This guide has nothing to do with religion and it has nothing in common with Jack Bernhard’s “How to Become a Saint: A Beginner’s Guide” which provides guidance for anyone who seeks to come closer to Jesus Christ by embarking upon the long road to sainthood. While a “back to basics” commonsense spirituality may be helpful in this time of growing confusion and while exchanging the term “god” against the term “nature” will make some of the religious postulates usable also for secular saints, religious beliefs overall are a dangerous distraction, are misguiding rather than guiding.
Most religions define saints as persons who demonstrate a life of almost perfect virtue. With a healthy dose of chariness this definition can also be used (to some extent) for secular saints — but what does “perfect virtue” mean?
Synonyms of virtue are integrity, honor, goodness, generosity, kindness, morality, righteousness, all words which sound good, inspiring, uplifting but still don’t provide the clearness of a logical definition.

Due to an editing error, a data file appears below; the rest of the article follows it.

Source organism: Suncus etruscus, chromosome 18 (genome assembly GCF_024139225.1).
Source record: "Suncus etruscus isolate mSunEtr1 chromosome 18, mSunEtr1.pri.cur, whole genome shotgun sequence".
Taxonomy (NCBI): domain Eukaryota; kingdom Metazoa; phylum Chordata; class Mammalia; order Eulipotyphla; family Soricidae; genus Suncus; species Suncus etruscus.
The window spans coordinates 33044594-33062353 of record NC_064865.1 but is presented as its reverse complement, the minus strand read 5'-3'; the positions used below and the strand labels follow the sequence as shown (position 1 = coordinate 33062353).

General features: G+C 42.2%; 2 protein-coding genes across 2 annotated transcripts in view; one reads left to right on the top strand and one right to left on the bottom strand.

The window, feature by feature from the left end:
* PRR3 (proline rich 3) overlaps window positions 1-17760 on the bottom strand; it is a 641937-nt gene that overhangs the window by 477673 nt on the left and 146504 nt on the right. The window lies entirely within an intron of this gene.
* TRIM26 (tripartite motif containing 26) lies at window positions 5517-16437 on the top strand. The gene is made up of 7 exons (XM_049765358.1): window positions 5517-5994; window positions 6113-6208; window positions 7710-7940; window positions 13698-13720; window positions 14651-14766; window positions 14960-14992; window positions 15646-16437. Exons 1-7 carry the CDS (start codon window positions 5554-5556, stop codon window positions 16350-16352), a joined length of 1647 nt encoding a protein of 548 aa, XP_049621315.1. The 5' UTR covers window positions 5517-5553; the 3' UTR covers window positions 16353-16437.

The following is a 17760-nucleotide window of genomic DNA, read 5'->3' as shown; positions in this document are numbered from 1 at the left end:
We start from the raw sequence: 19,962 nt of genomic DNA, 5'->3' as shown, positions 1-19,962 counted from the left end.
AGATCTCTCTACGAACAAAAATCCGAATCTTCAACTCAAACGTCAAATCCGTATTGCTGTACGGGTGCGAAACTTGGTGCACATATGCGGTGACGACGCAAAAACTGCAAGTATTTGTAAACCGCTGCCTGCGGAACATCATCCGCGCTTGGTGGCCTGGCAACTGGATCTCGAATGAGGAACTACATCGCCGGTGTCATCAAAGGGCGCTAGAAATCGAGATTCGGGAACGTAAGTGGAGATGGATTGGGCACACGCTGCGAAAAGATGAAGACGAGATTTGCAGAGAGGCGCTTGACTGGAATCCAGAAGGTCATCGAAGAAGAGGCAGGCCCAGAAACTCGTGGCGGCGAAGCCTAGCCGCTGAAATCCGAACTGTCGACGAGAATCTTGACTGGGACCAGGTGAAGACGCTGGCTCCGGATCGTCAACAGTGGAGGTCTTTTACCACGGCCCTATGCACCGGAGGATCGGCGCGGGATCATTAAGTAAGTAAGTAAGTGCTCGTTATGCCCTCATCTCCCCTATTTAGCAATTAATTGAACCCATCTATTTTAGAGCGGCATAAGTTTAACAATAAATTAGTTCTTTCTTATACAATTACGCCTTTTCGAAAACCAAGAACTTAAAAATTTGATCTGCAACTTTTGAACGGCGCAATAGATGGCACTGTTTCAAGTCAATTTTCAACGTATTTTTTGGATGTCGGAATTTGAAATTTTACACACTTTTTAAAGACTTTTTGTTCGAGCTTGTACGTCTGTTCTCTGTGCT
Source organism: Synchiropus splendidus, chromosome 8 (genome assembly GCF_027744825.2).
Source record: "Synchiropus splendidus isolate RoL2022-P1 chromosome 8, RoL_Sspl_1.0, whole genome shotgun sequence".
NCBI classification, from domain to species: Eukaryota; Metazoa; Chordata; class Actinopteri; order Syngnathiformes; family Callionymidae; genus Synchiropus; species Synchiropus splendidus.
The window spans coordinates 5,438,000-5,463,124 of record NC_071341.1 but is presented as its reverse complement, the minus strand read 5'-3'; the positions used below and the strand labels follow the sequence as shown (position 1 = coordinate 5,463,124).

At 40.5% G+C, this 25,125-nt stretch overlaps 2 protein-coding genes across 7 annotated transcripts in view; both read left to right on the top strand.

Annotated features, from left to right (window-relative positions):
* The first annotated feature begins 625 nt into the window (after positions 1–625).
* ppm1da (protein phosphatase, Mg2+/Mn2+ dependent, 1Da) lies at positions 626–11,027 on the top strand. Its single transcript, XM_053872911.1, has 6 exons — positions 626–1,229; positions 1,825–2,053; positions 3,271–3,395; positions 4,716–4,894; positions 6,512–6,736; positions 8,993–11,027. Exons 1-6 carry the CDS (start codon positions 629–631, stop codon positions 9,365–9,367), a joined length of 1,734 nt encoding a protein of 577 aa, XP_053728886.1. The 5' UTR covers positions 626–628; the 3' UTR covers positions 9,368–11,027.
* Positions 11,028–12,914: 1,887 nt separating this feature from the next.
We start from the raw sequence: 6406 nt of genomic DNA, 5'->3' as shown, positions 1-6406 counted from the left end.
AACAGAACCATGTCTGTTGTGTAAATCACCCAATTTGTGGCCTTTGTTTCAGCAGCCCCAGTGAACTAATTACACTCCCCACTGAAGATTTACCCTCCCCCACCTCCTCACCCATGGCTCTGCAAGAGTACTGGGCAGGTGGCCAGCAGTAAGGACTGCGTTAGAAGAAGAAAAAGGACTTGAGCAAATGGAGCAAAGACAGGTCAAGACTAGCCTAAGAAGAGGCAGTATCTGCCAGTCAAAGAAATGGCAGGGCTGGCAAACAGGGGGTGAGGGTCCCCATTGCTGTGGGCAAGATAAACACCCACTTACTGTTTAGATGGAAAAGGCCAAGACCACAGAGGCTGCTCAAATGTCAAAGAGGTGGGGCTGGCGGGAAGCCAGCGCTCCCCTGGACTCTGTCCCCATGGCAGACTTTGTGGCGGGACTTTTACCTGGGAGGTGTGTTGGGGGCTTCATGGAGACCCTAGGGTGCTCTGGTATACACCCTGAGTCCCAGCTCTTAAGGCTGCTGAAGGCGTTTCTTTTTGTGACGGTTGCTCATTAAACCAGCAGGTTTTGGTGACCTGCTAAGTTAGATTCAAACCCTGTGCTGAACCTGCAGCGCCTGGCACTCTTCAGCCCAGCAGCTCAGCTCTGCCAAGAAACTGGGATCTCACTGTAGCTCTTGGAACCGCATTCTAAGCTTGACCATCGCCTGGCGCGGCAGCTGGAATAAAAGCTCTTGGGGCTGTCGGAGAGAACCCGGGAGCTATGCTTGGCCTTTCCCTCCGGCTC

To make it short (as this is a short guide) here a prefabricated definition: Living a life of perfect virtue means in this context (and most probably also in every other context) to live in perfect concordance with the established value system (ethical system).
Which implies than everybody who embarks on the arduous and maybe even painful journey towards sainthood first has to have a clear idea about and a profound understanding of her or his value system.
(Value system and ethical system here mean the same thing, rules derived from values are ethical rules, the whole compound is the “ethical framework.”)